True enough, the rest of the trail was a major challenge. It was a mixture of a complete adventure that you can imagine: grasping big roots, trekking into big boulders, going underneath big logs, passing through thorny plants, and even vertical ascends and descends!
It was a very technical trail that I could say that you need someone experienced to go along with you if you’re a newbie. Since we went as a big group, it was an advantage for us since we’ve got a lot of pro-MMS-mountaineers who went along with us. I remember the 80-degree boulder challenge wherein you have to go through a very narrow steep boulder, without a rope! There were two 90-degrees descend wherein I struggled going down. Descends have always been a challenge for me since I have this “fear of falling”. We were lucky enough to have Sir Ega and Jerry Escosio who were guiding us along the way. Ascends are also difficult since you have to put your trust in the roots scattered along the way. If there is rock climbing, I believe this one’s root climbing. Because you will literally climbed in through the roots.
After reaching the famous White Rock, we took the chance to do photo ops. In some blogs, they would call it the Haring Bato.
We then continued with the descend which even led us to a still, rooty rocky terrain. At this time, my mind just wanted to reach the flat surface of the ground. The trail then became gradual but got bushy that you have to use your trek pole to clear the path. The trail wasn’t getting clearer at this time, I remember not even seeing the trail anymore that you have to make your own path just so you can follow the person that goes before you. It was already 1800 and getting dark, and we had to put our headlamps on. This is a must guys even though the trip is just a dayhike! Also, you have to bring at least 3.5-4L of water. My 2L water and 2x500ml Gatorade were surprisingly not enough that I had to ask some for some refills from one of our guests.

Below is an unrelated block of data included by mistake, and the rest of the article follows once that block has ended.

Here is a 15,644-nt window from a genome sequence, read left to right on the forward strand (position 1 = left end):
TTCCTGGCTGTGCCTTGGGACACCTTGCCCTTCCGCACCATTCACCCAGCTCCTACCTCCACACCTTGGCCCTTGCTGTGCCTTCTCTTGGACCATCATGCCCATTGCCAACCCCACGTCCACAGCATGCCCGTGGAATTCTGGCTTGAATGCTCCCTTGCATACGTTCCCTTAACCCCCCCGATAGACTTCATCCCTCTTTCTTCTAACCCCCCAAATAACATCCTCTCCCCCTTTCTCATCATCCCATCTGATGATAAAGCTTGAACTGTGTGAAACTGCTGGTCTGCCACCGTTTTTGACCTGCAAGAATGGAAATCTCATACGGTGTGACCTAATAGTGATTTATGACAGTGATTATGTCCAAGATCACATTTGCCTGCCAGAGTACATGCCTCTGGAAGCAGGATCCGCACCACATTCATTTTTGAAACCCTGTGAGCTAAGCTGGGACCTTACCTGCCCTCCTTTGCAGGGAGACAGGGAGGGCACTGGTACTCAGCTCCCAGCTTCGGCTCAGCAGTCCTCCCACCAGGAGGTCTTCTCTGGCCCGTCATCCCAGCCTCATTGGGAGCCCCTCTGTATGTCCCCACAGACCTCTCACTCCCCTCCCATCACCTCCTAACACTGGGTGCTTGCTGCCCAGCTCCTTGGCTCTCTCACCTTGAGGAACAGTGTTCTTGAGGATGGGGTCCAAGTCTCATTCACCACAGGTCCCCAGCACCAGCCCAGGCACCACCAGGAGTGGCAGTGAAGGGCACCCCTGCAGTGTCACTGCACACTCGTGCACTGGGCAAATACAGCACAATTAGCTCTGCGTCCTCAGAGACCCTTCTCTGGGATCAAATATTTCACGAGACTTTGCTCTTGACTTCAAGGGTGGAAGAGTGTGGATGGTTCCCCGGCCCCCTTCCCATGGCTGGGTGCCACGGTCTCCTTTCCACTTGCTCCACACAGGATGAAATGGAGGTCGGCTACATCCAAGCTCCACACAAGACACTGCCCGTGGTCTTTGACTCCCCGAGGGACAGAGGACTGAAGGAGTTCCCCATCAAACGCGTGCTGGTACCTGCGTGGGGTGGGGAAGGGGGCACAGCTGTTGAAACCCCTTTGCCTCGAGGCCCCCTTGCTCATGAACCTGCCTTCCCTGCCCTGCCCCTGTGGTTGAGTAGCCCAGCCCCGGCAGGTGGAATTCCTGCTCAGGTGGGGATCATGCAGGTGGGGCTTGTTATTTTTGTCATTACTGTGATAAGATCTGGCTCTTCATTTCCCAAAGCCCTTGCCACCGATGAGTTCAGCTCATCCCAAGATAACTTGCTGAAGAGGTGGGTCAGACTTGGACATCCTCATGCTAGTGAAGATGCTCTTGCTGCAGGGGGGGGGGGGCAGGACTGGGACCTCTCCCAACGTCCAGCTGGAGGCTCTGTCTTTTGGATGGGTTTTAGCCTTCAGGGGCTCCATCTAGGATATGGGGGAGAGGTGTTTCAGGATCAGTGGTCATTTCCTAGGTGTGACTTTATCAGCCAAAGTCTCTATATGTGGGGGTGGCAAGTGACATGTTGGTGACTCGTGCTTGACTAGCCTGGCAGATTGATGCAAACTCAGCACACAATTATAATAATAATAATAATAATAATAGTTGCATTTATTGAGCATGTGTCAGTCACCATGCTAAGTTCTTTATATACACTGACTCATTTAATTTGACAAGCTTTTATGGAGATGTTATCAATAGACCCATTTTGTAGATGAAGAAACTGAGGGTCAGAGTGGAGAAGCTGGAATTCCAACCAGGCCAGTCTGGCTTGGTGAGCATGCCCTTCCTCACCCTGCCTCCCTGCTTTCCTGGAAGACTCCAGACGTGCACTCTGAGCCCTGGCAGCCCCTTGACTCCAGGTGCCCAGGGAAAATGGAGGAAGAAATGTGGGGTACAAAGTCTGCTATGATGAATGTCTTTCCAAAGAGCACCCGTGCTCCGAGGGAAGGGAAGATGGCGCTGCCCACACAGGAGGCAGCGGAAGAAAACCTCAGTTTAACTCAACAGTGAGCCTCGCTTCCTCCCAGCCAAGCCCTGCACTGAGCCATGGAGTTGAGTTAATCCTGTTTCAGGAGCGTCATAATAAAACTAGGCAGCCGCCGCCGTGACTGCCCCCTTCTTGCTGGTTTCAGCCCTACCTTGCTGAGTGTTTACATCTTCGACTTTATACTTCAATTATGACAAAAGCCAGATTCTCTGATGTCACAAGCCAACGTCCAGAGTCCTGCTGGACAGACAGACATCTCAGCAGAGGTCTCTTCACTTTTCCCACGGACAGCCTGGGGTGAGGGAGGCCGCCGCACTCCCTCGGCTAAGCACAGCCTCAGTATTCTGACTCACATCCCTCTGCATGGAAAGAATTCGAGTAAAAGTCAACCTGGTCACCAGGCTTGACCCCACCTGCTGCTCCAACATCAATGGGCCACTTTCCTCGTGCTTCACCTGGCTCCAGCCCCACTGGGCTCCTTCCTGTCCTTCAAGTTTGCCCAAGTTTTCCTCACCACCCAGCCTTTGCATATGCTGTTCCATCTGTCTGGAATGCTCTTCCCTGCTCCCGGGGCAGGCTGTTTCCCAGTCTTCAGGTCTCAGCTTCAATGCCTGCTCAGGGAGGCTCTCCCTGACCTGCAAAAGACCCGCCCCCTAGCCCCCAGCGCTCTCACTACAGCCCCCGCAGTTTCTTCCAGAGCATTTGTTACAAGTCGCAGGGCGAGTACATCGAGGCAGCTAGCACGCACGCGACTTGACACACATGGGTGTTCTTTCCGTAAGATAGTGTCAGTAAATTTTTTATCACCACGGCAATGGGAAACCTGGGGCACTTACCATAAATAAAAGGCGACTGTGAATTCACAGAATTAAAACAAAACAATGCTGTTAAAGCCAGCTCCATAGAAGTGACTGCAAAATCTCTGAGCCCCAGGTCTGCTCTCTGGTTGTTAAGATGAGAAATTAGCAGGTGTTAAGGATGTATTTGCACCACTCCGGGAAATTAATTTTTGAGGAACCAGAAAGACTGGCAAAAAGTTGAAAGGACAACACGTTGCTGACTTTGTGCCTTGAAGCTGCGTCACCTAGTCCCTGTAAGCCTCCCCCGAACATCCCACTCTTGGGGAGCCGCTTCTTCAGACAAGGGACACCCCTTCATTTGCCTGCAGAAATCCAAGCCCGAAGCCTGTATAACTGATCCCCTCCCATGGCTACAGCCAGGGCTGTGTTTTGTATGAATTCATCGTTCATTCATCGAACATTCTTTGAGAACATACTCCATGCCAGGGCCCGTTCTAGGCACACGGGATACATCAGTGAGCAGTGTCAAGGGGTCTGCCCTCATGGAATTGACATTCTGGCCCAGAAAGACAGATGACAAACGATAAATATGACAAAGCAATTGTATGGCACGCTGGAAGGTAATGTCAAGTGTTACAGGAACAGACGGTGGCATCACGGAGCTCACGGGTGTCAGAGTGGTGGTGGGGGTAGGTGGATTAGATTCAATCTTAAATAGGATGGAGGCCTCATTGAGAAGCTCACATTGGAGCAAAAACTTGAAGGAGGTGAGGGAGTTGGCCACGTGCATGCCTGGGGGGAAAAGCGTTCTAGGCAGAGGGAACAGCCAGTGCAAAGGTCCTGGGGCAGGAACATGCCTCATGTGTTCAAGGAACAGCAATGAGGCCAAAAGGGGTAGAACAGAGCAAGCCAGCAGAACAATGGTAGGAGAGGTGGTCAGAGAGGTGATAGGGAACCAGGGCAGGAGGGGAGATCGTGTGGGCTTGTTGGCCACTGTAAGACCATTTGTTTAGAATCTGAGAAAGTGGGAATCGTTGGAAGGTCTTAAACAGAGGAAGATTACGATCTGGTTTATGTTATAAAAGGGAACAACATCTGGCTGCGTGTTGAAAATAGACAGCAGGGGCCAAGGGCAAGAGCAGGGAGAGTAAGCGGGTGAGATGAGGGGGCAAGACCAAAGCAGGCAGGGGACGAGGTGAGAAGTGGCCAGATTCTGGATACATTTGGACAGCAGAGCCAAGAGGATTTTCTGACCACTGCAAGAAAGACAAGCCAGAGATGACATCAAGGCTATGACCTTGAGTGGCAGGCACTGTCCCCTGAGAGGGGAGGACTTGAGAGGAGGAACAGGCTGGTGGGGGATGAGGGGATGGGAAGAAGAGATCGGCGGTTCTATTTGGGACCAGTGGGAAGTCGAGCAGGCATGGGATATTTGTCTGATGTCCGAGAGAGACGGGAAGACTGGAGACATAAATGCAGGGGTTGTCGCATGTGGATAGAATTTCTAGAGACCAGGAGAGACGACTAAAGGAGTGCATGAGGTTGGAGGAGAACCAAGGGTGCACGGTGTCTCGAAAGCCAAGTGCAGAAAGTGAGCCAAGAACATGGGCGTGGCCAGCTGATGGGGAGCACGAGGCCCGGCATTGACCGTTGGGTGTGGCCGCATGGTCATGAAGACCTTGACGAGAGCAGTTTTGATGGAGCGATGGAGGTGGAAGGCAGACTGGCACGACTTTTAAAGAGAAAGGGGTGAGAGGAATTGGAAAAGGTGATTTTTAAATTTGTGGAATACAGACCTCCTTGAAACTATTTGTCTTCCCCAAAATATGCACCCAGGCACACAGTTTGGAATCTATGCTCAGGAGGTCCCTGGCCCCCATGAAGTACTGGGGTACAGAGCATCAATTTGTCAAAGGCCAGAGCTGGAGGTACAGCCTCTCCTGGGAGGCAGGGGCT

Night trek is another thing, especially for someone who has night blindness like me. It’s harder for me to see things when it’s dark. At this time, I experienced having a pair of feet got a life of its own. They were already literally walking their way without my brain thinking about the moves anymore. I remember stumbling twice after hitting a loose rock. I also remember getting a lot of mosquito bites that I worried of getting dengue. But I didn’t care anymore, my mind was all set for reaching the final point. My heart skipped into happiness when we reached a concrete ground. But noooo, it was another loooong walk along that road. It was already 1930 when we finally reached the long-been-awaited destination. Whew!
We had a quick shower with the natural falls there that got a really cold flowing water. We then head our way to one of the NLEX stopovers to have our dinner.
Overall, it was an exhilarating, breath taking, heart-stopping, thrilling adventure! Yes the words are purely exaggeration because the trip really was! It would be a good training climb for those who are looking for a real deal thrill. It was another successful major climb for me and for the rest of the team!
Thank you Lord for I know You enabled and guided all of us along the way. 😀
Photo Credits: Bernard Llaguno, Carlo Tuazon, Tristan Santos, Philip Geromo